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Today's Family Magazine

MOMMY CHRONICLES: Things and experiences gain value when you have to wait for them

Paper Shoot Cameras make it easier for you to be in the moment, and check your images at a later time. Nearly 30 fun designs to choose from!

By Stacy Turner

From healthcare to medicine, advances in technology make our lives easier in so many ways.  A few quick clicks and Amazon can deliver that book, pair of shoes, or shiny new whatnot to your door — sometimes on the same day.  Too busy to grocery shop?  With a few clicks of a button, Instacart can deliver your items right to your door.  You can sit on your couch and stream hours of entertainment in no time flat.

But perhaps there’s still something to be said for delayed gratification.  Remember as a child how you felt in the days leading up to holidays like Christmas?  As a child, you had weeks to speculate exactly how Santa would deliver your pony down the chimney.  Sure, you were disappointed when you didn’t actually get a pony for Christmas.  But in the end, the fact that the day ended equineless didn’t really seem to matter, since much of the fun was in dreaming of what might be. 

My kids were born in the time of digital photography.  They are unaware of what it meant to point, click, and hope for the best.  They had no idea we had to load film into our cameras, then shoot 24 or 36 photos without getting to see who blinked, if a finger was in the way, or if the photo would be what we imagined.  If you sprung for one-hour developing, you’d know soon enough.  The rest of us filled out envelopes, sending our film out for processing, returning days later to pick up our prints and negatives.  If we were lucky, a portion of photos were good.  Filters weren’t a thing — the best we had was a special pen to blot out inevitable red eyes from the harsh light of the camera flash.  These days, however, we’ve all perfected our photo game, with a variety of filters, and a big screen to see and reshoot to make everything look picture-perfect.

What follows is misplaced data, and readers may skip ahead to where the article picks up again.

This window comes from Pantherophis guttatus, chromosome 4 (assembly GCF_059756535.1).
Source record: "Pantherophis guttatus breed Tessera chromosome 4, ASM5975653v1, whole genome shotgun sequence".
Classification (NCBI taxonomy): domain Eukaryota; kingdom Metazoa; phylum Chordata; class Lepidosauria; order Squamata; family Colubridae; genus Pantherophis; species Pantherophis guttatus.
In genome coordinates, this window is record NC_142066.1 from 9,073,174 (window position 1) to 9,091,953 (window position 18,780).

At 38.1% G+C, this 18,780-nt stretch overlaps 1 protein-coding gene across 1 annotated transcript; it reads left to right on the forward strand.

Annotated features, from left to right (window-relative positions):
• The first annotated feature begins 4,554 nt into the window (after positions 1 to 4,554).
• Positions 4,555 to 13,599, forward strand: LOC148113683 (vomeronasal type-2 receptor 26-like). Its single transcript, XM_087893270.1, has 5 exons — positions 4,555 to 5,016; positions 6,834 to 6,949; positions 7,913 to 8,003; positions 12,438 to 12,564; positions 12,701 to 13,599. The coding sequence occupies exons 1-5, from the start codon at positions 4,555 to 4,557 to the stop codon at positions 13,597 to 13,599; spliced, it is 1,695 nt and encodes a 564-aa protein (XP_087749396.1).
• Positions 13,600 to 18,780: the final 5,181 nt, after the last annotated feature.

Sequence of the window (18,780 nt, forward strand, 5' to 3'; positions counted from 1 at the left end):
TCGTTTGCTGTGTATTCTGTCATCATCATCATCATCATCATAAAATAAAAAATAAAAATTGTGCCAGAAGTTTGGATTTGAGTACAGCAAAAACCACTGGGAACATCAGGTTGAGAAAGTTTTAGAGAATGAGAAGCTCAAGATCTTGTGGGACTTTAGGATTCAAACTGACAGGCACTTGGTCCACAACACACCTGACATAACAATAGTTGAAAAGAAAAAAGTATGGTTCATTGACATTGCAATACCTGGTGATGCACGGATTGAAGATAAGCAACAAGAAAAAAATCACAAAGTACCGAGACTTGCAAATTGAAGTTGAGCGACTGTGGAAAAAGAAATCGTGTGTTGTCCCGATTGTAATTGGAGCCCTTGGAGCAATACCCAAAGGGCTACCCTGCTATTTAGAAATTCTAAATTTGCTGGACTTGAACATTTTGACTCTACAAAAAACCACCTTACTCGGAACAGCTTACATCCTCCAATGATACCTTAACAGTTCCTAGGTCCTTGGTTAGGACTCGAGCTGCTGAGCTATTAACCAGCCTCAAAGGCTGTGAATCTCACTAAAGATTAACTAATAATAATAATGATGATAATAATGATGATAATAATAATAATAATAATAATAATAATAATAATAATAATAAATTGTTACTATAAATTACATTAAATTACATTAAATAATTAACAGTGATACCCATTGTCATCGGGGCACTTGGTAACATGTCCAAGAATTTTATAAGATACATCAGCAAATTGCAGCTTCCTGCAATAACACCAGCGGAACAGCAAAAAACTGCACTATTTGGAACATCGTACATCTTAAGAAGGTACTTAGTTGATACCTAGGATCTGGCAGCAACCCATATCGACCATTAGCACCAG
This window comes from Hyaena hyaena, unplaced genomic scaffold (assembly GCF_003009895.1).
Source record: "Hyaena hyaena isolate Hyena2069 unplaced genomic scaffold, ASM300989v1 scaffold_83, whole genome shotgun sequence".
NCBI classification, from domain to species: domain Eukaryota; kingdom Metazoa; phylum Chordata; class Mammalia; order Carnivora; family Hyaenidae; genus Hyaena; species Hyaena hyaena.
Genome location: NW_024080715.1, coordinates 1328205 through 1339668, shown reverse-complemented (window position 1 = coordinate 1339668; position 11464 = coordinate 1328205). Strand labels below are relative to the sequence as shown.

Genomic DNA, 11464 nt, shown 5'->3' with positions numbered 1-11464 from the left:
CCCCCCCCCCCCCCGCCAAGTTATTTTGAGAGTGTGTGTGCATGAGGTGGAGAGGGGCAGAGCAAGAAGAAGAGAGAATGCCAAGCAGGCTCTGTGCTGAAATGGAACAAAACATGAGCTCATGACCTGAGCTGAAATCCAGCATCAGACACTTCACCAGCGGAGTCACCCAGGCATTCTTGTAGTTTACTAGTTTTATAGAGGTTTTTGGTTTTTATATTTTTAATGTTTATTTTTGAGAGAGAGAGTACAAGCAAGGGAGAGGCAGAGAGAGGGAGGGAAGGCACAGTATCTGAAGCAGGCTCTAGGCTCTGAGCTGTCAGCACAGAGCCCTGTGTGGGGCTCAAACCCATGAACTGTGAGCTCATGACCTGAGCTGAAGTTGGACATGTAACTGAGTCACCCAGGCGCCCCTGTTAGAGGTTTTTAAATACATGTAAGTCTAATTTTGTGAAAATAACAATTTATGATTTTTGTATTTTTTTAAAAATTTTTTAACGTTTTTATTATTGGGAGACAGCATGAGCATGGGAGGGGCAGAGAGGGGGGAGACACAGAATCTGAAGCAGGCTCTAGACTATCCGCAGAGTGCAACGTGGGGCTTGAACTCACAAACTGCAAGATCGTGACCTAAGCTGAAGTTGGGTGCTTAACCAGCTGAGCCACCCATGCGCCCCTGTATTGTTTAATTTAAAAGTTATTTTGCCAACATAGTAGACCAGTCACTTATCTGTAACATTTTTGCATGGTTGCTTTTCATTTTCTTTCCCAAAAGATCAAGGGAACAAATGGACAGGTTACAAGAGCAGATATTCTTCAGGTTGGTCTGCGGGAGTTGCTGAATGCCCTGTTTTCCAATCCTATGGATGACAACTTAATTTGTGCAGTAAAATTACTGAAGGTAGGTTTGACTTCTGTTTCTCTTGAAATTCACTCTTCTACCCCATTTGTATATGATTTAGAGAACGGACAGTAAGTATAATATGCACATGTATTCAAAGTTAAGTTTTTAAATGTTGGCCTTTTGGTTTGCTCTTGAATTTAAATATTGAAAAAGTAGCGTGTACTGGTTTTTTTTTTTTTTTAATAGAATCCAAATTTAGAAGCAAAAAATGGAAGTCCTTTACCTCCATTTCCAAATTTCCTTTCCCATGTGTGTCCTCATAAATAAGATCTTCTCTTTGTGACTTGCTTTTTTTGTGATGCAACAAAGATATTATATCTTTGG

That’s why we were surprised when our daughter asked for a new camera for Christmas.  “You’ve got one right there on your phone,” we reminded her.  “No, this camera is new,” she told us, and went on to describe how the slim new device worked.  Roughly the size of her phone, this invention bills itself as a digital-friendly replacement to disposable cameras.  You know, those things we old folks used to buy on vacation or leave on tables at wedding receptions as an old-school way to share photos.  Powered by rechargeable batteries, photos are stored on an SD card the user downloads to their computer to view.  The maker promotes the product’s lack of screen or controls ‘which allow you to live fully in the moment.’  It really is true what they say about old things being new again. 

Well, Santa left one for her under the tree, and she set out to capture the moments of her Christmas break.  We witnessed her excitement about framing perfect shots and using the new gadget, learning more about light exposure, old-school terms like macro and sepia, and how our eyes adjust automatically to low light better than a camera can.  She seems to enjoy the unpredictability as much as she enjoys the photo-taking process.  It’s like the anticipation of what she’ll download is a built-in bonus of her Christmas present. 

It seems to confirm what Harold Schweitzer, professor of English at Bucknell University and author of “On Waiting (Thinking in Action),” determined.  “Things and experiences gain value when you have to wait for them.”  Now I know that technology isn’t going anywhere, and most often, I’m glad of this fact.  But it’s nice to know that sometimes, the old ways can deliver something valuable, too.  If only we’re willing to wait for it.